Reports have it that President Goodluck Jonathan have assured that the 2015 general elections will be better than the 2011 elections. I hope his comment will not go the way of his predecessor when the focus settled on his implied admittance of flaws rather than on supporting him and holding him accountable to actually display the necessary will to deliver better elections.
Dr. Jonathan was said to be saddened by post election violence and he believes that an improved election will make results more acceptable and subsequently nip the issue of post-election violence. Nothing wrong in his reasoning. However, he has to carefully match words with decisions and actions. In our system, a president is a powerful person who routinely has the opportunity to cause real change to happen. The problem most times is that real change often involves radical steps that tend to challenge the status quo and make the comfortable experience some unease. If he means well and is not playing games with the people, the president will confront change fearlessly. If on the other hand the president is preoccupied with political future and party allegiance, he will have to consistently water down most changes.
A clear example of how this can play out is the manner Dr. Jonathan did very little with the Uwais report. He had the glorious national support behind him but choose to listen to his party rather than Nigerians. Rather than reform the electoral laws to include the popular wishes of Nigerians as represented by the Uwais report, Dr Jonathan choose to replace Prof. Iwu and some state resident electoral commissioners and called that electoral reform.
When you match such action to his earlier promise at his searing in: "Our total commitment to... electoral reform...... would be pursued with greater vigour" you begin to wonder whether total commitment has a different meaning from the usual. This is why it is of the utmost importance that Nigerians from all endeavours should start holding Dr Jonathan to task on his promise to enhance our electoral performance in 2015.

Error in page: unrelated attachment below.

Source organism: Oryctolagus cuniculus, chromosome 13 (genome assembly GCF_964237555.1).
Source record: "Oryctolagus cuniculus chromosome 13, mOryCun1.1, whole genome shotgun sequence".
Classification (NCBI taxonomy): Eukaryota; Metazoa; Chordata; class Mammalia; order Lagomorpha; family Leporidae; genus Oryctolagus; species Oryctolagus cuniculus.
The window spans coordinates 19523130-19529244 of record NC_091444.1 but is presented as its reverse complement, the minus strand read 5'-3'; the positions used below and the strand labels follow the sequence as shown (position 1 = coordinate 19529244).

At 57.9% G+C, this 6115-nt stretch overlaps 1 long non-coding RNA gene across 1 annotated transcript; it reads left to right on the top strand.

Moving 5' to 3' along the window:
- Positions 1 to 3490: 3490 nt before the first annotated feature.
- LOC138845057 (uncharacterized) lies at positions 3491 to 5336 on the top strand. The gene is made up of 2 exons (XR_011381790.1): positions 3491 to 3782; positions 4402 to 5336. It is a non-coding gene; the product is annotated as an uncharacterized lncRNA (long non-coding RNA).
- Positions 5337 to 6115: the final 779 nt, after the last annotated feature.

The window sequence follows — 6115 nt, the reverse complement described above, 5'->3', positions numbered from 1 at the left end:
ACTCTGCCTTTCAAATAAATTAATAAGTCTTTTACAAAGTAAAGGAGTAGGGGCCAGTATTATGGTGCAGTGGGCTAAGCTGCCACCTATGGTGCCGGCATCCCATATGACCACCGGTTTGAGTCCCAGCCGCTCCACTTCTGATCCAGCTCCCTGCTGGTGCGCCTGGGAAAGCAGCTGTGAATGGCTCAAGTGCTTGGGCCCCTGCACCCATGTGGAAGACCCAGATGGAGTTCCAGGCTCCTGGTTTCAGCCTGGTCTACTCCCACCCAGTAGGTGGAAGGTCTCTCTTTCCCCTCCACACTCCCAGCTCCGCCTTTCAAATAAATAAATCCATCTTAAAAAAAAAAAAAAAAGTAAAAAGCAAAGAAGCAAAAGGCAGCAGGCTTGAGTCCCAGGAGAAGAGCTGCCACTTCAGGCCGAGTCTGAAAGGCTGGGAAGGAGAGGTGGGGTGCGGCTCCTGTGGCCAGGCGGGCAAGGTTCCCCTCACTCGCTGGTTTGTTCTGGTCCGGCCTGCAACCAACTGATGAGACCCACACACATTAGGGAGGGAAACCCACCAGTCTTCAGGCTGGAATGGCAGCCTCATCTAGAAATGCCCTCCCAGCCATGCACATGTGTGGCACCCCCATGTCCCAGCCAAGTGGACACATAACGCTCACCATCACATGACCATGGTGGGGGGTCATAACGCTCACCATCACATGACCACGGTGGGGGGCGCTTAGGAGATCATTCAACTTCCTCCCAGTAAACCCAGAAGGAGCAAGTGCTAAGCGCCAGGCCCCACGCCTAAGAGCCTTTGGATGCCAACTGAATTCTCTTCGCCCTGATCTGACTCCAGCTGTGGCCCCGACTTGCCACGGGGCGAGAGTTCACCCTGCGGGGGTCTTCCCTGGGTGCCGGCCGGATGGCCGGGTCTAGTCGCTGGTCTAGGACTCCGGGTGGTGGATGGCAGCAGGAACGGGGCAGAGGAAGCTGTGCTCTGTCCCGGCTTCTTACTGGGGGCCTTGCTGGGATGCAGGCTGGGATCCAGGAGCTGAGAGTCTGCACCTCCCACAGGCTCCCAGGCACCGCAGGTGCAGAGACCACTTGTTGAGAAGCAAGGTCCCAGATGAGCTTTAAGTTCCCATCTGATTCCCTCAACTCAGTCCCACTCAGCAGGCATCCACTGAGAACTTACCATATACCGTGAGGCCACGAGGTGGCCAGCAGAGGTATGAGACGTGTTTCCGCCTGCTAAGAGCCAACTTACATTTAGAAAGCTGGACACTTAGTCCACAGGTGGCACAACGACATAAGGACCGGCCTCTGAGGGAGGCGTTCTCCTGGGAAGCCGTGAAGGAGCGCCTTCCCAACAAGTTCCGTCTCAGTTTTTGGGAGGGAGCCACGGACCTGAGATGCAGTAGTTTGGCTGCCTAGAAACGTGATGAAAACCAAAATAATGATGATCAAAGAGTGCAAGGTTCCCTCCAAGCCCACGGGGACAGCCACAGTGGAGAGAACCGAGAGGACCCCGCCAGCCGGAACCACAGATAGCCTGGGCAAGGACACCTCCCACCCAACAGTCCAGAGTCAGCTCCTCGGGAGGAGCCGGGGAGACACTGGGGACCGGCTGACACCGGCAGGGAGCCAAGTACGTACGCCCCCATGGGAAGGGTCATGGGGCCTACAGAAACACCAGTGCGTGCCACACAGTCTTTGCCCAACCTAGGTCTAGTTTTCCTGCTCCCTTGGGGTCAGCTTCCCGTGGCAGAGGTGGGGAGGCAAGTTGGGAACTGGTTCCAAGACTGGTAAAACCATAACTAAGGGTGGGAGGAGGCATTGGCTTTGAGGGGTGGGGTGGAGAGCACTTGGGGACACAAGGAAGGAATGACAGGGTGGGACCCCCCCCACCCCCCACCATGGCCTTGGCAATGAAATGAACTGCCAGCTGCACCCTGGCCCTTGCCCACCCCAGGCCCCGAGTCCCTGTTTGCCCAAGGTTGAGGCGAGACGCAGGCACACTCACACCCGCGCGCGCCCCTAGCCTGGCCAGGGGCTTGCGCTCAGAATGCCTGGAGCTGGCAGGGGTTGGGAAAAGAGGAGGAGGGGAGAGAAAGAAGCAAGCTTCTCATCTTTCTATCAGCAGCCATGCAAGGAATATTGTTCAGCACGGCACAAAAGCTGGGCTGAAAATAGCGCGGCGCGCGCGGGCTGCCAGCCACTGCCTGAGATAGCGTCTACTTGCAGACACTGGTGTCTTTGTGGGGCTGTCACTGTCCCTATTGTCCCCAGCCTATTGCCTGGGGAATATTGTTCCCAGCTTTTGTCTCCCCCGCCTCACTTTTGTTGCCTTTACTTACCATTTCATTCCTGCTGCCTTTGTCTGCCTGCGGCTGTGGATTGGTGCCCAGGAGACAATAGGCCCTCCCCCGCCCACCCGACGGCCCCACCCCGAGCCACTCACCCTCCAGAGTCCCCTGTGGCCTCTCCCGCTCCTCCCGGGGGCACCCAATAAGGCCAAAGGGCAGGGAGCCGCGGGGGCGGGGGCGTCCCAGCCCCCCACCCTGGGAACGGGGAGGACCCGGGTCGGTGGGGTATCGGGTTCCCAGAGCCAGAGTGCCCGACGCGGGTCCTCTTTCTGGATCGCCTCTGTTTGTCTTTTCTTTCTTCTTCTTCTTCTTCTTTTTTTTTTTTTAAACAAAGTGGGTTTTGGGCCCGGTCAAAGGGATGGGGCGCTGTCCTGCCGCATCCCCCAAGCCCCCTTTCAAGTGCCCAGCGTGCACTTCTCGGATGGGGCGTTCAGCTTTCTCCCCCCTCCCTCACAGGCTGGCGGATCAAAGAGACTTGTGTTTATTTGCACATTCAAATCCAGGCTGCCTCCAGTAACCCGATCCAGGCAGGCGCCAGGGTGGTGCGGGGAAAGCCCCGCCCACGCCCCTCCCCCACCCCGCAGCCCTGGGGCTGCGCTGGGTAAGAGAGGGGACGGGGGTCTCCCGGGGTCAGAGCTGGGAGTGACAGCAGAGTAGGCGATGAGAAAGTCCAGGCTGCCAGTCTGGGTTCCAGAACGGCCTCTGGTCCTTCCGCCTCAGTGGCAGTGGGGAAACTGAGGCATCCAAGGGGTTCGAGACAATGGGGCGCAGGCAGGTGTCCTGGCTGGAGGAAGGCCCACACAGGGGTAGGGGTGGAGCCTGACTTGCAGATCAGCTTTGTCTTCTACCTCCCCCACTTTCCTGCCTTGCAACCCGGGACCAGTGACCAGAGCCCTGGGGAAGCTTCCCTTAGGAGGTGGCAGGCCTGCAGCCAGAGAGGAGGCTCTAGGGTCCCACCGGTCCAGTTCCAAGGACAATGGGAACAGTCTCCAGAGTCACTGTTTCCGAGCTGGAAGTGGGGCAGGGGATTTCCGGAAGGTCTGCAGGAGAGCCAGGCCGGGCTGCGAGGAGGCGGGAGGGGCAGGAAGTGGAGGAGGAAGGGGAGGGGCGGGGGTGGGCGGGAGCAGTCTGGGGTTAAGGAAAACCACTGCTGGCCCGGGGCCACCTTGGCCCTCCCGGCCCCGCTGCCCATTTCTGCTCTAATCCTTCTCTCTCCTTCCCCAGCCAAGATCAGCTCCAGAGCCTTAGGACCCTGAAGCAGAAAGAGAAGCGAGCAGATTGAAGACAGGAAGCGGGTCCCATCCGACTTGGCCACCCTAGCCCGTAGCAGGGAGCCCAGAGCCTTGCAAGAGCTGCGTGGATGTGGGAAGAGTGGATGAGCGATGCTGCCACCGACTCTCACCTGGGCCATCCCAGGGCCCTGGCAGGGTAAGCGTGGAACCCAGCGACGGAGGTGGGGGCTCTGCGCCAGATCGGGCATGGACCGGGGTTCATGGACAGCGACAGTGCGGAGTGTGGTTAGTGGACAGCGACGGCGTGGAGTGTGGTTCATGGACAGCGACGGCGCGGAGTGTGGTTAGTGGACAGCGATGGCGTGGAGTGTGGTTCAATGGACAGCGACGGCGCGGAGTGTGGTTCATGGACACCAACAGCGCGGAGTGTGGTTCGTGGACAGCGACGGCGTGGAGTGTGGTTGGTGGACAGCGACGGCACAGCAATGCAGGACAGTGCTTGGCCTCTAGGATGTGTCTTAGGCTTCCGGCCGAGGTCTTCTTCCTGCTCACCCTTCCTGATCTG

As he rightfully implied in the latest reports, believability is the most essential factor in good electoral process. If a person is convinced beyond reasonable doubt that the results of an election is a true and accurate account of an election, he or she will have no business either protesting or resorting to violence. The issue then is how do we make our elections to be believable.
Firstly, both the electorate and the contestants must know and indeed accept what will happen during the elections before the elections take place. Our electoral process (not just logistics but the real issues of transparency and accuracy) must be defined, laid bare, examined by all and proven secure before implementation. Otherwise, so many loopholes will not be spotted and exposed for correction. Instead some politicians with the right connections will know more than those without "legs" in INEC and thus prepare differently and effectively to unfairly and immorally benefit from all the vulnerabilities inherent in the secret INEC plan.
For example many Nigerians including some political parties thought the DDC machines INEC used for voter registration for the 2011 elections will be used to authenticate voters during the elections proper. When INEC refused to use the DDC machines for authentication some parties cried foul but others in the know of the secret plan just laughed off the issue because they had already factored it into their plans. Yet such action by INEC eroded some persons faith in the electoral process so much so that the campaign to break the law and stay within 300 metres to see votes counted at polling stations as against the electoral law, gained foot across the nation. Bottom-line is INEC should not be left free to make it up as it chooses and as it implements. It is like an ongoing experiment with real life outcomes. Moving the goal post as it suits the referee is not good for the game.
The process for examining different detailed plans can be anchored by either the executive or the legislative arm so that the most competent and user friendly plan to Nigerians can then be backed by law and given to INEC to implement. This is what obtains in most successful democracies. In the USA, the HAVA 2002 act created the election assistance commission (EAC), which among other functions, tests and certifies voting system produced by both public and private entities before they can be implemented in any part of the USA.
Let us separate the plan from the implementer. It enables easy assessment of the implementer since we all know what he ought to be doing. Examining and proofing electoral plans makes the success of the elections more predictable and the results more believable and therefore reduces the need for both protests and violence. This is a good place to start if we are serious.